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Emerging markets: take care when choosing Asian tech stocks right now

Emerging markets investors need to take great care when choosing tech-related stocks right now. Here, Pendal’s EM team JAMES SYME, PAUL WIMBORNE and ADA CHAN explain why

JULY was a strong month for emerging market equities.

The MSCI EM index returned 6.2% in USD terms, with strong gains from some major groups of stocks.

Chinese internet names performed well, including some key portfolio holdings.

Some emerging market banks rose strongly, including portfolio holdings in Mexico and South Africa. Turkish (not held) stocks rose strongly on hopes for more orthodox economic policies.

By far the strongest gains, though, were in parts of the broader technology sector — especially stocks with exposure to electric vehicles or batteries, and stocks that are possible artificial intelligence beneficiaries.

We see multiple signs that there may be excessive optimism in some of these stocks.

We’re not taking a view on particular companies or business models — and we’re not saying these upward moves are finished.

But it’s worth highlighting some of the market dynamics we saw in July:

1. Huge volumes and parabolic price moves driven by retail investors

This has particularly been the case with the Korea EV and battery sector.

These stocks represented nearly half the total Korean stock market turnover on some days in July, driven by retail investor leverage rising to a record 10 trillion South Korean won.

Key to stock selection has been a Korean YouTube presenter Park Soon-hyeok, better known as ‘Mr Battery’.

Six of his eight recommended names rose more than 40% in the month. The strongest of them, Ecopro (not held), was up 1059% this year at the time of writing.

There have also been a raft of new issuance in Korean EV/battery ETFs in recent weeks.

2. The strongest moves are in names that might have quality challenges

Chinese online education play New Oriental Education (not held) returned 49.8% in July. It’s previously been the subject of short-seller allegations of dishonesty and a crackdown on online education by the Chinese government.

NIO (China, EV, not held) lifted 58% in July, though it’s forecast by consensus estimates to have a net loss of US$2 billion on $8.9 billion of sales this year.

Find out about

Pendal Global Emerging Markets Opportunities Fund

Nio underperformed XPeng (China, EV, not held), which rose 74% in the same period, despite expectations it will lose $1.2 billion on $4.5 billion in sales.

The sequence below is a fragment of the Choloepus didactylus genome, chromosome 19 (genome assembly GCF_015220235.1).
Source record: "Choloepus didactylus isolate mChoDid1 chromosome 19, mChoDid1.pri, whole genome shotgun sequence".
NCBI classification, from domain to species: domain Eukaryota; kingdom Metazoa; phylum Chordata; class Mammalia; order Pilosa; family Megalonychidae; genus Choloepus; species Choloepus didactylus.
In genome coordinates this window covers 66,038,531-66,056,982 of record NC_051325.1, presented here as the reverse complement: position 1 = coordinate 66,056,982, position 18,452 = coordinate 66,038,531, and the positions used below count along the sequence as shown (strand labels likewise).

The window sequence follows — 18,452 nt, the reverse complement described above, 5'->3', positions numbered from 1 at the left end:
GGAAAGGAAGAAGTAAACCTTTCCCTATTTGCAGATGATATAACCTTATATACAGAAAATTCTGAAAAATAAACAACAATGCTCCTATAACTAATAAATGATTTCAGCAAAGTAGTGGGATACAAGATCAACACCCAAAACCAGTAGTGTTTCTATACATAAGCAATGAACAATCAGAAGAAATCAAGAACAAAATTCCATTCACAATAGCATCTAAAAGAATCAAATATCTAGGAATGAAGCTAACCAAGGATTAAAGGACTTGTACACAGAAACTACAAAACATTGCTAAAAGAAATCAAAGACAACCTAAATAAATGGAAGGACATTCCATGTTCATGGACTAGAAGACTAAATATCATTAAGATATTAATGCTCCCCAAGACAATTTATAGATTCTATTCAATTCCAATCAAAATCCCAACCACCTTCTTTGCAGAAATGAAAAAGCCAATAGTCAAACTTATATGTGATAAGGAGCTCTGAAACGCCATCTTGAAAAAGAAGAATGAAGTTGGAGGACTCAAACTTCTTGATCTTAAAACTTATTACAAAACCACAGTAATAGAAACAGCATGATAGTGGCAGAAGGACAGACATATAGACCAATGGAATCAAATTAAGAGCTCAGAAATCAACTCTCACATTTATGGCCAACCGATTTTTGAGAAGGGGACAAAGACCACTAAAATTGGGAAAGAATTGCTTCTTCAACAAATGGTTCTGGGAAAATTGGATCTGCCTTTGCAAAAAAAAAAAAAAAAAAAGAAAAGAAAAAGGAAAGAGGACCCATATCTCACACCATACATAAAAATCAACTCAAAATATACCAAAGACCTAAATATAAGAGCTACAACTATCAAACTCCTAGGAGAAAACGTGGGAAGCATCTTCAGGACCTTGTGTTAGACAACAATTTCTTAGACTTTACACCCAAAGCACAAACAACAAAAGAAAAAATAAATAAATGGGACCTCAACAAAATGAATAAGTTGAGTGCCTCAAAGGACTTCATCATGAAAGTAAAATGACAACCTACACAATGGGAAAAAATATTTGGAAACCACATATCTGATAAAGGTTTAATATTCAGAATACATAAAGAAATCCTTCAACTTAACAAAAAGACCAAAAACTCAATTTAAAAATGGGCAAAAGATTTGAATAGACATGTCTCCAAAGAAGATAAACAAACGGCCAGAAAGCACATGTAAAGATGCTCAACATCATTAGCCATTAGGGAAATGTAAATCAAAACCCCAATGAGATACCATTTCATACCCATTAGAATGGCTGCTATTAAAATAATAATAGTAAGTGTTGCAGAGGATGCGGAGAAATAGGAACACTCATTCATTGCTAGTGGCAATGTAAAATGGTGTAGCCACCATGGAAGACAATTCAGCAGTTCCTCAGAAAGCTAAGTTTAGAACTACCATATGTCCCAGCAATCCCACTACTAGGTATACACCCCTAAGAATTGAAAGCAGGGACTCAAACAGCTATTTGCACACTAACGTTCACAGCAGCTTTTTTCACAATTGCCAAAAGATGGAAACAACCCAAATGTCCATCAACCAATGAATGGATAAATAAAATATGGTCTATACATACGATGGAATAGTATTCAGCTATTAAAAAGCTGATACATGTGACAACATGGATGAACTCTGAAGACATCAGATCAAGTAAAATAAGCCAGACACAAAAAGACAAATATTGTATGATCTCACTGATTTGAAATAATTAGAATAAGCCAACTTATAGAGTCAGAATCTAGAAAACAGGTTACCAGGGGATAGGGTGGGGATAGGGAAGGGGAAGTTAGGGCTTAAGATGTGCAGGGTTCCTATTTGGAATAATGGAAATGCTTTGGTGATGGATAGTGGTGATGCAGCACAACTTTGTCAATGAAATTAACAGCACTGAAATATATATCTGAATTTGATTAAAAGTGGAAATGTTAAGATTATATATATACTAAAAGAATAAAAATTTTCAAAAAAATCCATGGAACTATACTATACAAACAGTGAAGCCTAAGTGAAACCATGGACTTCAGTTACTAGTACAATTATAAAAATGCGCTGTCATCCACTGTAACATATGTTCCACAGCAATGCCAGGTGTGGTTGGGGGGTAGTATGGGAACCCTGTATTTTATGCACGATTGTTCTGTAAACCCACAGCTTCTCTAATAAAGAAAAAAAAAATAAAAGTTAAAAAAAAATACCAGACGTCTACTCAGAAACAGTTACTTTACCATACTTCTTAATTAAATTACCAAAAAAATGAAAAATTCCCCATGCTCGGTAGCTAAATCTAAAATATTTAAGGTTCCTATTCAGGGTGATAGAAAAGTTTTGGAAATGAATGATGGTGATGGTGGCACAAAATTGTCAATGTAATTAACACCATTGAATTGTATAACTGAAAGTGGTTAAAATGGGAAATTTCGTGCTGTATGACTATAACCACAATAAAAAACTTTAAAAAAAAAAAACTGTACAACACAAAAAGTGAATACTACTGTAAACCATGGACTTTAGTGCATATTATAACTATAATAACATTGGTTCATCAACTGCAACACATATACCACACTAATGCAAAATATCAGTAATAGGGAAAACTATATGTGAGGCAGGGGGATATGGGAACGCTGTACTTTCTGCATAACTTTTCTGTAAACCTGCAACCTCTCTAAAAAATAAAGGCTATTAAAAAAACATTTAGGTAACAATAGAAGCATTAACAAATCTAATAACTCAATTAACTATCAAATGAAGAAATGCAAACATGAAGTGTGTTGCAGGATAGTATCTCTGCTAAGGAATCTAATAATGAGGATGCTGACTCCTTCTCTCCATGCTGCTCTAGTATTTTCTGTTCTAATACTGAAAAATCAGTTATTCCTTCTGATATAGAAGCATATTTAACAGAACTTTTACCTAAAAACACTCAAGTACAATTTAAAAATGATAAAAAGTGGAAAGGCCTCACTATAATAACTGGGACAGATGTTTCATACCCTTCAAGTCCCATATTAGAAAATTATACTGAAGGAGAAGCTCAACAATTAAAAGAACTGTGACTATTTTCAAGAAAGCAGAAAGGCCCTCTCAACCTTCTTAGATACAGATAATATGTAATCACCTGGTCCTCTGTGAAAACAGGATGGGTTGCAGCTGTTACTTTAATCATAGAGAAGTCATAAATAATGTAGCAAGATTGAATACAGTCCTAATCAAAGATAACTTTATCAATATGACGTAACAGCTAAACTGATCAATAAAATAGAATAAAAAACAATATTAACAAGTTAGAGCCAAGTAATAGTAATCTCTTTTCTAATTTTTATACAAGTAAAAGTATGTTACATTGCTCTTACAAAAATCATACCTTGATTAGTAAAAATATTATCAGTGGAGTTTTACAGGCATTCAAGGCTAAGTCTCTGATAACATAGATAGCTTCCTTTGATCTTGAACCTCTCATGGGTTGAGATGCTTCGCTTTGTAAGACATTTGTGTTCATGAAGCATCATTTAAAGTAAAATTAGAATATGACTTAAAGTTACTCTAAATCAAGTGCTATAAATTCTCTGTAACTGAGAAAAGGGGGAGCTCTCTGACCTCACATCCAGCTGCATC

Oh, and in May of this year Lee Dong-chae, chairman and biggest shareholder in Ecopro, was sentenced to two years in prison for violating South Korean capital market laws.

3. We’ve seen parabolic moves in stocks that aren’t pure-play tech names:

Posco Holdings (Korea, steel, not held) is one of Asia’s biggest steel producers, with 30,000 employees producing 32 million tons of steel every year.

The company has made some smart investments in green steel technology, and has ongoing investments in EV battery components.

A management update in July was material in driving Posco’s market cap from $24.9 billion to $42.5 billion in the month.

Similarly, exceptionally strong monthly gains (50% plus) were seen in some Taiwanese computer hardware makers, even though they have been reporting declining PC, laptop and server volumes this year.

Investors are hoping server orders from artificial intelligence (AI) businesses are about to follow — even though volumes and margins at this point are unclear.

4. High-quality, large-cap companies with proven track records and technologies were laggards in July

TSMC (Taiwan, tech hardware, held) is widely recognised as the world’s dominant producer of the high-performance semiconductors that are key to AI.

The stock fell 2.8% in July.

Samsung Electronics (Korea, tech hardware, held) is TSMC’s nearest challenger in high-end semiconductors, as well as a major producer of computer memory, including the HBM type used in AI servers.

The stock fell 0.4% in July.

Technological revolutions in AI and EV are changing the world, but equity markets will not price that opportunity with perfect efficiency.

We are concerned that some parts of the EM equity space look particularly inefficient right now.

About Pendal Global Emerging Markets Opportunities Fund

James Syme, Paul Wimborne and Ada Chan are co-managers of Pendal’s Global Emerging Markets Opportunities Fund.

The fund aims to add value through a combination of country allocation and individual stock selection.

The country allocation process is based on analysis of a country’s economic growth, monetary policy, market liquidity, currency, governance/politics and equity market valuation.

The stock selection process focuses on buying quality growth stocks at attractive valuations.

Find out more about Pendal Global Emerging Markets Opportunities Fund here
Pendal is an independent, global investment management business focused on delivering superior investment returns for our clients through active management.

Contact a Pendal key account manager here

This article has been prepared by Pendal Fund Services Limited (PFSL) ABN 13 161 249 332, AFSL No 431426 and the information contained within is current at August 9, 2023. It is not to be published, or otherwise made available to any person other than the party to whom it is provided.

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